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The easiest way to judge a size scale model is like this: for instance, a 1/24 scale car means the real car is 24 times larger than the model (when assembled). So if you had a Ford Mustang car model, you would have to lay 24 of them in a line beside a real Mustang to match the cars length.

Note: On figure models, such as for gaming and popular metal and resin kits, the height mesurement can be from the base of the feet to the top of the head, or to eye level. So despite being the same scale, the figures can vary a little in height, even if they are the same 120 or 28mm "scale".

Plastic models have been around since the 1950s. Almost every scale possible as been used and the ones I list here are only the popular ones.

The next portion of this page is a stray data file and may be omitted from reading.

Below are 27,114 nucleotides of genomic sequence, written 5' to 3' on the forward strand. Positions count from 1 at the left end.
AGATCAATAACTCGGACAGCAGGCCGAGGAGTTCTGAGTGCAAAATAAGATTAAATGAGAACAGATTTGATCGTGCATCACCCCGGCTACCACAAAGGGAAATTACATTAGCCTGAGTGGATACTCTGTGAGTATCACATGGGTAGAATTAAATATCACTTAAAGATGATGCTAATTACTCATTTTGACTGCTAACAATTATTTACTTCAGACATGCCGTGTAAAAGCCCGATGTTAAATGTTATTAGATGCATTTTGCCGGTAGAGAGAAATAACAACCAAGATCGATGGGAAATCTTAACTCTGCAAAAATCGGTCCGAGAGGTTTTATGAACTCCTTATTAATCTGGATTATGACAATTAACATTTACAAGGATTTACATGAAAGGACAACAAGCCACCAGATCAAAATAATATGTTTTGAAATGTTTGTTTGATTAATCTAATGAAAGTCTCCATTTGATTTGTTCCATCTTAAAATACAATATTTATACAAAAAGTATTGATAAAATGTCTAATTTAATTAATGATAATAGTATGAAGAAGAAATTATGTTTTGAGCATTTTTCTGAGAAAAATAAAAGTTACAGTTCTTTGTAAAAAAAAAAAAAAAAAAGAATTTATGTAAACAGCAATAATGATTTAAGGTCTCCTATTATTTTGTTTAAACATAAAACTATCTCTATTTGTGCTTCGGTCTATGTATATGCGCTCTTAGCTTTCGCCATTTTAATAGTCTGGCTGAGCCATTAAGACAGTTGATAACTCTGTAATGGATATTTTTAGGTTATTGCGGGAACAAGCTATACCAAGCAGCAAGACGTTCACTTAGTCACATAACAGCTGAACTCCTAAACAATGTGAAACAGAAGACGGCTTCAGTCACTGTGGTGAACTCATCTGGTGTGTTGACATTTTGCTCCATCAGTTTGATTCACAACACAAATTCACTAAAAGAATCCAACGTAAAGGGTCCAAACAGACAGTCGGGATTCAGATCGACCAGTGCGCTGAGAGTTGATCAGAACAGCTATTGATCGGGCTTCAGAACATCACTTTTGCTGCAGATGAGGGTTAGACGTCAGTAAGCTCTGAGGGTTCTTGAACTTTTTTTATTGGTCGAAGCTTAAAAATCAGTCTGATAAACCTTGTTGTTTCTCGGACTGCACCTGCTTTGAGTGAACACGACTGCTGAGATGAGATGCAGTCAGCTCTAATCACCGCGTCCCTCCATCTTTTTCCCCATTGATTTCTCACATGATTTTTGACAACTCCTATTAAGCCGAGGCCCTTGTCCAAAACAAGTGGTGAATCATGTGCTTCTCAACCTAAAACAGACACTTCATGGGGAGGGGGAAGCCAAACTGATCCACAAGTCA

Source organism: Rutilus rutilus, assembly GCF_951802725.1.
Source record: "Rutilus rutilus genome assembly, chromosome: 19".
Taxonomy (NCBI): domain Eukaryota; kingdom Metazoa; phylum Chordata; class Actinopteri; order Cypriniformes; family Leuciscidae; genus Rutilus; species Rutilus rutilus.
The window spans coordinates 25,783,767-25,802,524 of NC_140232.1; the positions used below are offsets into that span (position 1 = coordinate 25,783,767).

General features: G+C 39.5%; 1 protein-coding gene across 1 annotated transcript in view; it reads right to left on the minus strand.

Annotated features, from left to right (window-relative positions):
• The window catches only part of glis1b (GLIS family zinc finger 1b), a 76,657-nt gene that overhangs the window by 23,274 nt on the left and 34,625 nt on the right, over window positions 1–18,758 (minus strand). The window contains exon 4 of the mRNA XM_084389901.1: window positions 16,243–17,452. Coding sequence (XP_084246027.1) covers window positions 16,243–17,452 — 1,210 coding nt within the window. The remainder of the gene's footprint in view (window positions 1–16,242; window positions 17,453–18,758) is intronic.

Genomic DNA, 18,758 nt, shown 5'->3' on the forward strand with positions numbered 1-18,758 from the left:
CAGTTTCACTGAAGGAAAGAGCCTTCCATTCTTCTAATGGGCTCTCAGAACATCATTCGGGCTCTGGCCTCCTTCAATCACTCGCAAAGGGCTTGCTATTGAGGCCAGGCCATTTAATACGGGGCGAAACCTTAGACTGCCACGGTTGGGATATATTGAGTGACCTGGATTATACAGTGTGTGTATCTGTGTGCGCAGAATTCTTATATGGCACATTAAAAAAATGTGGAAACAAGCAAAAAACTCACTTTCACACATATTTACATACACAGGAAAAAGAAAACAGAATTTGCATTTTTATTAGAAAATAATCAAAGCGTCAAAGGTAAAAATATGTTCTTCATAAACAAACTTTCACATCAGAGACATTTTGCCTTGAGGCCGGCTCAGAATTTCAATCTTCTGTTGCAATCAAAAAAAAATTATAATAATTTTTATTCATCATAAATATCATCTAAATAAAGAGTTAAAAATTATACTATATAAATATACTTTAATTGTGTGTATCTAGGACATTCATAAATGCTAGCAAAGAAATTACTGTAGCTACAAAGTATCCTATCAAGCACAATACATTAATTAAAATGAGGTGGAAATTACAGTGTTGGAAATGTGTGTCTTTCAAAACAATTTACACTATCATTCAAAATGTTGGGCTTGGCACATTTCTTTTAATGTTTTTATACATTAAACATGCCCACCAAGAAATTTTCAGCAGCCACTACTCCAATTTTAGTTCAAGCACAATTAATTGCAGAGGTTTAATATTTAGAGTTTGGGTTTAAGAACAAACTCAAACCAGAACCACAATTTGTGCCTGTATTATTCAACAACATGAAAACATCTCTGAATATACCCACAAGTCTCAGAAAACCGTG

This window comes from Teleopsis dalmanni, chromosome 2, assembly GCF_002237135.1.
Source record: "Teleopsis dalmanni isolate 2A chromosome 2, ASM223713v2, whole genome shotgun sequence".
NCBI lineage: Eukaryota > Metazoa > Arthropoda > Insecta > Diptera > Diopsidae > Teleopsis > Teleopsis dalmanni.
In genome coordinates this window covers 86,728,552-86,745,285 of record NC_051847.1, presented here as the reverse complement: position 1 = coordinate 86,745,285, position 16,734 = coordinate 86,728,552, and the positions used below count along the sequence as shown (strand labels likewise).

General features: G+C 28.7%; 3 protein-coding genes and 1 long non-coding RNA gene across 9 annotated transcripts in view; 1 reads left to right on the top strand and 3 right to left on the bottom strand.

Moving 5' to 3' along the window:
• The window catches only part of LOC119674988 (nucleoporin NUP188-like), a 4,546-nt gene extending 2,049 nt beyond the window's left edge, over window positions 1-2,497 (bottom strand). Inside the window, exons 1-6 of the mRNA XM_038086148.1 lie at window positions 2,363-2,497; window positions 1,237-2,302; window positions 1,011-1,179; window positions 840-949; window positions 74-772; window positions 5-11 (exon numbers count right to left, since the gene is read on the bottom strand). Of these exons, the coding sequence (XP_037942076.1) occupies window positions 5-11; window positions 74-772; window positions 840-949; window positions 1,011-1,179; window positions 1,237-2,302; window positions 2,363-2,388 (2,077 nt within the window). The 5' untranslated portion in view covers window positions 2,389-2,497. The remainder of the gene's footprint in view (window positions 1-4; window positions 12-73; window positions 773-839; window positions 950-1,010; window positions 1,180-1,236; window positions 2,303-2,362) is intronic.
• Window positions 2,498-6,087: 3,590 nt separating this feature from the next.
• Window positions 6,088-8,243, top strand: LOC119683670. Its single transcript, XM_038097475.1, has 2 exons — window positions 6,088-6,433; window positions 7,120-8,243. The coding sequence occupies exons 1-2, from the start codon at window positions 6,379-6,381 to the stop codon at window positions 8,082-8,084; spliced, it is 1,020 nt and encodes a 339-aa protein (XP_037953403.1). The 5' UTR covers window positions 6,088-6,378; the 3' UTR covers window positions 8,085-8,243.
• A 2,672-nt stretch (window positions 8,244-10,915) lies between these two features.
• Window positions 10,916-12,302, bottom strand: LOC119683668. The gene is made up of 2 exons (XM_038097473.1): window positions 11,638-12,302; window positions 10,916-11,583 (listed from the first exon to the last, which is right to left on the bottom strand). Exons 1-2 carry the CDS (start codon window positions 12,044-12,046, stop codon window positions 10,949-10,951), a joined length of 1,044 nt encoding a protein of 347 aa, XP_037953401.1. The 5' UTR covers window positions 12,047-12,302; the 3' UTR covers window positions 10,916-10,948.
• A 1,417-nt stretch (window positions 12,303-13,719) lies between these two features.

It wasn't till the late 1960s till model companies began to share and make models the same standard scales. Before that a model could be in almost any scale with no apparent care as to what the actual scale might be. They might make 5 airplane kits , all with a different scale.

Train models (and all the model accessories for layouts and such) have been around for 100 years. The scale sizes used over that time have been changed, modified, filtered, and today have been settled to at least some kind of standards. Even though other countries around the world may not agree on the various scales used andmay have their own.

Such is the hobby.

Using this scale list may help you to figure out what scale you like, or if there's a possiblity of mixing scales to make your next model project.